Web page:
Managing the Beehive


Andrew’s hand wrapped tight around mine.

“Your internal dialogue is like a beehive tonight.”

I took rapid breaths in and focused on the pancakes in front of me.

“There is so much coming and going that you can’t sort through one thought before another comes flying in.”

I lifted my fork and buzzed at my best friend before drowning my meal in syrup.

Freshman year of college had pulled the rug from under me and I was scrambling to find any semblance of balance in my life. I reflected inward in hopes of sorting through what was defining me, and became tightly wound on the surface. I didn’t want interference with my emotional workings. Eventually, with a transfer of schools and some wonderful people, I stuck my head out of the rabbit hole to live with mindful presence for a while.

But I’ve returned to these moments throughout the past few years, and with more frequency in the past few months. I strive to be reflective of who I am, but that sometimes costs me the ability to be responsive to who I am with. Namely, my students who deserve both of those things from me.

I am in my second year of teaching, but it still feels like my first year in several ways. I’ve switched schools and grade levels, and I want so badly to do well. The more I reflect inward though, the more tightly wound I can feel myself becoming. I can recognize that it stunts the development of my presence in the classroom. My personality tends to lean toward more serious in its default mode. Without mindfulness, I miss moments that hold possibilities of the joy and laughter that makes a classroom a place where learning thrives.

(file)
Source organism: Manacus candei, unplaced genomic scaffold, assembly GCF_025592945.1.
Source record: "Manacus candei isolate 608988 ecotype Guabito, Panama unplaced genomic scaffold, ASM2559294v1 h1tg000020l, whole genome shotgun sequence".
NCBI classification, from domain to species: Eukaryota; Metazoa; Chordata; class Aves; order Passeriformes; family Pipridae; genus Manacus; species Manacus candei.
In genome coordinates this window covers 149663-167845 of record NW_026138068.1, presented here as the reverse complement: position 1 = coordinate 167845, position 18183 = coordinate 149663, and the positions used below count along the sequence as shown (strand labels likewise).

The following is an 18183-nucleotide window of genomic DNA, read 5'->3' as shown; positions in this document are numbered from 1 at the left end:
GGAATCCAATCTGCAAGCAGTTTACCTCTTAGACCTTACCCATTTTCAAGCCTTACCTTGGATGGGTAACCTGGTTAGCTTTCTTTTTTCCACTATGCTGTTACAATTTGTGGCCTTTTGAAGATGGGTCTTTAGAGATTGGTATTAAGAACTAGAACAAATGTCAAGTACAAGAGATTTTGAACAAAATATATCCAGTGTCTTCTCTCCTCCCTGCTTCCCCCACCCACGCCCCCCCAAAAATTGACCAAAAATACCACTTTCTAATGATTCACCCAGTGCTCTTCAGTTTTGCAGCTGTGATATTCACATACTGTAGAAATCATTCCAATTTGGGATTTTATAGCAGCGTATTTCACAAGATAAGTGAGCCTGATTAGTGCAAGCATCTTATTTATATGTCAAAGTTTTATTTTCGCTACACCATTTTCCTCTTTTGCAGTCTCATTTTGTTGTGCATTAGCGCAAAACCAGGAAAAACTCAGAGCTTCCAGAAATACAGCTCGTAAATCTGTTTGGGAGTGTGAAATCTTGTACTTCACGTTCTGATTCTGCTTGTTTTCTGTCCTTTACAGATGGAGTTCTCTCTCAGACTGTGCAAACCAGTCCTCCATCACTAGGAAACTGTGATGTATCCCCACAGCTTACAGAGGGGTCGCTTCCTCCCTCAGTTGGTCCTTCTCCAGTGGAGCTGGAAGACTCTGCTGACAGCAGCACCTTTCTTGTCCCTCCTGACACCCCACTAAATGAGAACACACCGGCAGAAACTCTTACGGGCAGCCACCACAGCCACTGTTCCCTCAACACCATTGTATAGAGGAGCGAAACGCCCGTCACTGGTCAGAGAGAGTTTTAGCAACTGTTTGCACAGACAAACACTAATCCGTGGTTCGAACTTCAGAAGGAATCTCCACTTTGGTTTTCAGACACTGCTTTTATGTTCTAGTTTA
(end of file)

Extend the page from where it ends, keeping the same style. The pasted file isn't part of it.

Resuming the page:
The last few weeks I have had to remind myself to smile with some classes. It’s not them. I honestly just get caught up in my hive of thought. My thoughts build around their academic learning, and fail to lay groundwork for the emotional learning that cannot be separated from the academic. They need to be seen as people, and I need to see myself as a person with them.

I’ve read several articles about this. I know I’m not alone and that does give me comfort.

I suppose I am just looking forward to the coming year and being given the time to develop into the kind of teacher I want to be for my students. Or, truly, the kind of person I want to be for my life.

Lauren Petri is a graduate of the University of Northern Iowa and a second year teacher at Dike-New Hartford High School. She is an avid reader of young adult literature and an excellent cook of all breakfast foods.